Warren Gamaliel Harding
Warren Gamaliel Harding was born in Morrow County, Ohio, on Nov. 2, 1865. After attending Ohio Central College, Harding became interested in journalism and in 1884 bought the Marion (Ohio) Star. In 1891 he married a wealthy widow, Florence Kling De Wolfe. As his paper prospered, he entered Republican politics, serving as state senator (1899–1903) and as lieutenant governor (1904–06). In 1910, he was defeated for governor, but in 1914 was elected to the Senate. His reputation as an orator made him the keynoter at the 1916 Republican convention.
When the 1920 convention was deadlocked between Leonard Wood and Frank O. Lowden, Harding became the dark-horse nominee on his solemn affirmation that there was no reason in his past that he should not be. Straddling the League question, Harding was easily elected over James M. Cox, his Democratic opponent. His cabinet contained some able men, but also some manifestly unfit for public office. Harding's own intimates were mediocre when they were not corrupt. The impending disclosure of the Teapot Dome scandal in the Interior Department and illegal practices in the Justice Department and Veterans' Bureau, as well as political setbacks, profoundly worried him. On his return from Alaska in 1923, he died unexpectedly in San Francisco on Aug. 2.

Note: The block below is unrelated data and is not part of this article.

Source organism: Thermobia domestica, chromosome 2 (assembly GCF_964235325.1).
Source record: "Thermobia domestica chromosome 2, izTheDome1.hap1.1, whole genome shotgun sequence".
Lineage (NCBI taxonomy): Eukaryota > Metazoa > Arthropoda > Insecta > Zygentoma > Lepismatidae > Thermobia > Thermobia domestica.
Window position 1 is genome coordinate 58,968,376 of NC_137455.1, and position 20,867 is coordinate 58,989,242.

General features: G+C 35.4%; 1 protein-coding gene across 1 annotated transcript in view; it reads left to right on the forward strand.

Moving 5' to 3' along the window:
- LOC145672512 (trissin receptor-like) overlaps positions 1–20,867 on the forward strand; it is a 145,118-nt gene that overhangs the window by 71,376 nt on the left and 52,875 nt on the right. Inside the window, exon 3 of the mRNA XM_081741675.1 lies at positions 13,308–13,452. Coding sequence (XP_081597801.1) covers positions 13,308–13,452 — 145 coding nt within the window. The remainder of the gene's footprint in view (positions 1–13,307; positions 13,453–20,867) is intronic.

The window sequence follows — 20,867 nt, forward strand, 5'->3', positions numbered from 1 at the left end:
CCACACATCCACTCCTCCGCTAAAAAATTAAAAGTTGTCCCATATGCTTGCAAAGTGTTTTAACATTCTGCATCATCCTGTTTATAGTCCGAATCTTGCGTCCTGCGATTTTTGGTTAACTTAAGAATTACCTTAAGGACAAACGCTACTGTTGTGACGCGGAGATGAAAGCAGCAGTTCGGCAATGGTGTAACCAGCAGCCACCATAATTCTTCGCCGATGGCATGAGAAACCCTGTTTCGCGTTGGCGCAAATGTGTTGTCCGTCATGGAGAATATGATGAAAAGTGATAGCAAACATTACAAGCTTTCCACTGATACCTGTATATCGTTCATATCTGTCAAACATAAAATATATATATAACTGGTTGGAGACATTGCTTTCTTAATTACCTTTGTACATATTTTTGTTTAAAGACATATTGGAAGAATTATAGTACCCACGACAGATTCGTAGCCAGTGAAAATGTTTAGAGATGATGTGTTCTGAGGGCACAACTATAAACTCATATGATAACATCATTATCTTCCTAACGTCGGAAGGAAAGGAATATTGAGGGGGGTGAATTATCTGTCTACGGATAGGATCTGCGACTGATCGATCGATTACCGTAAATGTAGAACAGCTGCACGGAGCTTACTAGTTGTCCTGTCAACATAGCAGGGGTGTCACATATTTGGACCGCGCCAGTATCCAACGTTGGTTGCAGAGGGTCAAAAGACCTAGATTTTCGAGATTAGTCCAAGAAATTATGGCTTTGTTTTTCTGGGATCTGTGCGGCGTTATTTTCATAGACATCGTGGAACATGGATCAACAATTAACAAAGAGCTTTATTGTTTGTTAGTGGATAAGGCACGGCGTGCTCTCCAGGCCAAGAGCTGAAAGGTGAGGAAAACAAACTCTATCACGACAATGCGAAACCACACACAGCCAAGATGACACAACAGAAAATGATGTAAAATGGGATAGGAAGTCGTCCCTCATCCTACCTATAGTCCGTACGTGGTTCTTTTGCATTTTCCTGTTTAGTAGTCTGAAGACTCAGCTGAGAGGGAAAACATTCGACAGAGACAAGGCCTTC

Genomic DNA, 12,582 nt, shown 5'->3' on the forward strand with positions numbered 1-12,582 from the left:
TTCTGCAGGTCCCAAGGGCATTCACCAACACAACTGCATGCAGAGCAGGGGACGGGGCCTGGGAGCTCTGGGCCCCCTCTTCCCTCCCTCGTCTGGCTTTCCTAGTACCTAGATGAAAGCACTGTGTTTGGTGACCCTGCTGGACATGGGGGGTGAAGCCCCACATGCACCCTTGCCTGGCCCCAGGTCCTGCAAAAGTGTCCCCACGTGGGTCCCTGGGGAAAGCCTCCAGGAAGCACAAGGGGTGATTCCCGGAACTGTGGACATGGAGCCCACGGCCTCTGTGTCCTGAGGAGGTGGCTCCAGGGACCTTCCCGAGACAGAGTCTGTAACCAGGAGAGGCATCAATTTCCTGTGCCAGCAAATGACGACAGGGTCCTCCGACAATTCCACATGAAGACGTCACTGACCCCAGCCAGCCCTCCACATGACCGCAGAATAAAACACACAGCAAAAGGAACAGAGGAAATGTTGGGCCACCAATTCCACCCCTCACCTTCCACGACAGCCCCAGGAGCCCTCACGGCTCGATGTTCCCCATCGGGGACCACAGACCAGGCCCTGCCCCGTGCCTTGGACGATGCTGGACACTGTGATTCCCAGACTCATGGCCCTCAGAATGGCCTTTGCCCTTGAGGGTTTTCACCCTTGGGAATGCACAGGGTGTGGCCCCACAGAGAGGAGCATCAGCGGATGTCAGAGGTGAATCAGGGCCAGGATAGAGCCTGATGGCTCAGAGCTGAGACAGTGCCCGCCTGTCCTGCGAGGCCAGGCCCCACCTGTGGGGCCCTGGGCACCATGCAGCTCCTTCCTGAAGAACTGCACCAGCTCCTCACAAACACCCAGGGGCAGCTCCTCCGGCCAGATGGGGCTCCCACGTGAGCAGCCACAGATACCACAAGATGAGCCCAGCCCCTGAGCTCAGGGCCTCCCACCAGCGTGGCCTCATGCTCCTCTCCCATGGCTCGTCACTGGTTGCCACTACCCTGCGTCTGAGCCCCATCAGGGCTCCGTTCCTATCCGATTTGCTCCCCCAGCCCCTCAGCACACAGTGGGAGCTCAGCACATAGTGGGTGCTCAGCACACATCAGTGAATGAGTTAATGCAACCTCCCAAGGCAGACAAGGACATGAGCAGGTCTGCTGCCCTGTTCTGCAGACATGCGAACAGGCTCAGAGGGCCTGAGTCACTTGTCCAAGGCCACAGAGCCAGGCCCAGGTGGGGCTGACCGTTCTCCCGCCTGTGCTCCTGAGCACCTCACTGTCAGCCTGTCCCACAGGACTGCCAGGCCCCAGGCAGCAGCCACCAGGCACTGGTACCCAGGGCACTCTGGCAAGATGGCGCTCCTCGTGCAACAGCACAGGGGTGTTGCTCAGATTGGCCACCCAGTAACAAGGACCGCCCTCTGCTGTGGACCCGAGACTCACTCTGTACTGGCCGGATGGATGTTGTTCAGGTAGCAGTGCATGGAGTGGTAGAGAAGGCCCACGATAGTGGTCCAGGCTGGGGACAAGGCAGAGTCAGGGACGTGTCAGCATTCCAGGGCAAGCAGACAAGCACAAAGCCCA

See also Encyclopedia: Warren Gamaliel Harding.Died: 8/2/1923
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